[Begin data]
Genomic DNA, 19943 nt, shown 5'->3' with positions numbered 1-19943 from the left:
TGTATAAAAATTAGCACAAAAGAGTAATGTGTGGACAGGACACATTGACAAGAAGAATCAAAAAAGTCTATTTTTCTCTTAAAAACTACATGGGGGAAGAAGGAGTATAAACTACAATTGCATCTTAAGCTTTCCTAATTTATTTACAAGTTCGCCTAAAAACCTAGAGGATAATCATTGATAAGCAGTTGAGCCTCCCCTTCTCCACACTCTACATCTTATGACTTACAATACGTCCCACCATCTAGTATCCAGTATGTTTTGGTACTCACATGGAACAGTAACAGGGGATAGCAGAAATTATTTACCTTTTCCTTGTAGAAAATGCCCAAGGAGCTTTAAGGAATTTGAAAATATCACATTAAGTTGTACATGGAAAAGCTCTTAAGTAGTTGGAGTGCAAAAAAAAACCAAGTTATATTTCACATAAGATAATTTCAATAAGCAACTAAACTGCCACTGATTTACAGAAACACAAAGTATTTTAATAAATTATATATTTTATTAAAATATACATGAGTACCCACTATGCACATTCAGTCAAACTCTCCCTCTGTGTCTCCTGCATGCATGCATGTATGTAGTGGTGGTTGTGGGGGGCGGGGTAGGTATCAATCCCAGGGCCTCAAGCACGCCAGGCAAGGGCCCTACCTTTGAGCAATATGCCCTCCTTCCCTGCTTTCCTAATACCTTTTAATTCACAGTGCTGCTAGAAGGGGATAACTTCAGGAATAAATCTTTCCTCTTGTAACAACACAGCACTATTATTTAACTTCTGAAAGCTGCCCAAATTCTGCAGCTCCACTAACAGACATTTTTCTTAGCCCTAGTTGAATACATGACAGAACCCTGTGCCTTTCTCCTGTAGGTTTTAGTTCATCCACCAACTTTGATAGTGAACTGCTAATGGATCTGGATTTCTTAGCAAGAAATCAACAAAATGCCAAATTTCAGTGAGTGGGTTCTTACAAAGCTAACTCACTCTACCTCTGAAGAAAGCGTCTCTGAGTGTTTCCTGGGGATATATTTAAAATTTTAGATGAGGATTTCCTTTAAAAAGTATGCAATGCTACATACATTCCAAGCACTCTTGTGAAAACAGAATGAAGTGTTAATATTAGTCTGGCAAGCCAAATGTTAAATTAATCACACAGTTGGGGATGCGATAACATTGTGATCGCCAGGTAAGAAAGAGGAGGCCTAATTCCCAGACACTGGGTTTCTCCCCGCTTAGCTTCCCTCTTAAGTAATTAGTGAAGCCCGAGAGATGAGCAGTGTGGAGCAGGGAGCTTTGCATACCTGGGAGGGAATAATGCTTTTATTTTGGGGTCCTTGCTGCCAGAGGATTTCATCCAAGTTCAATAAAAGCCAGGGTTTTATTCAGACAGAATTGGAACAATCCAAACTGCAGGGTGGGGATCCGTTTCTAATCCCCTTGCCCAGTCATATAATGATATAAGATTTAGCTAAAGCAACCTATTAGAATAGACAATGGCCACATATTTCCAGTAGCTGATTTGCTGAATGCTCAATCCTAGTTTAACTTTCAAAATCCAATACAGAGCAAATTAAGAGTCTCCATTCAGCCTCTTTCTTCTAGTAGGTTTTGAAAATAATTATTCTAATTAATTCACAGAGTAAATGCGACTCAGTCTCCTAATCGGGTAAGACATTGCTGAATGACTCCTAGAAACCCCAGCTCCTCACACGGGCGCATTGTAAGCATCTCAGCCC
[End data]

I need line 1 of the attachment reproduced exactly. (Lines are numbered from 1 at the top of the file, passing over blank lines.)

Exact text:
Genomic DNA, 19943 nt, shown 5'->3' with positions numbered 1-19943 from the left: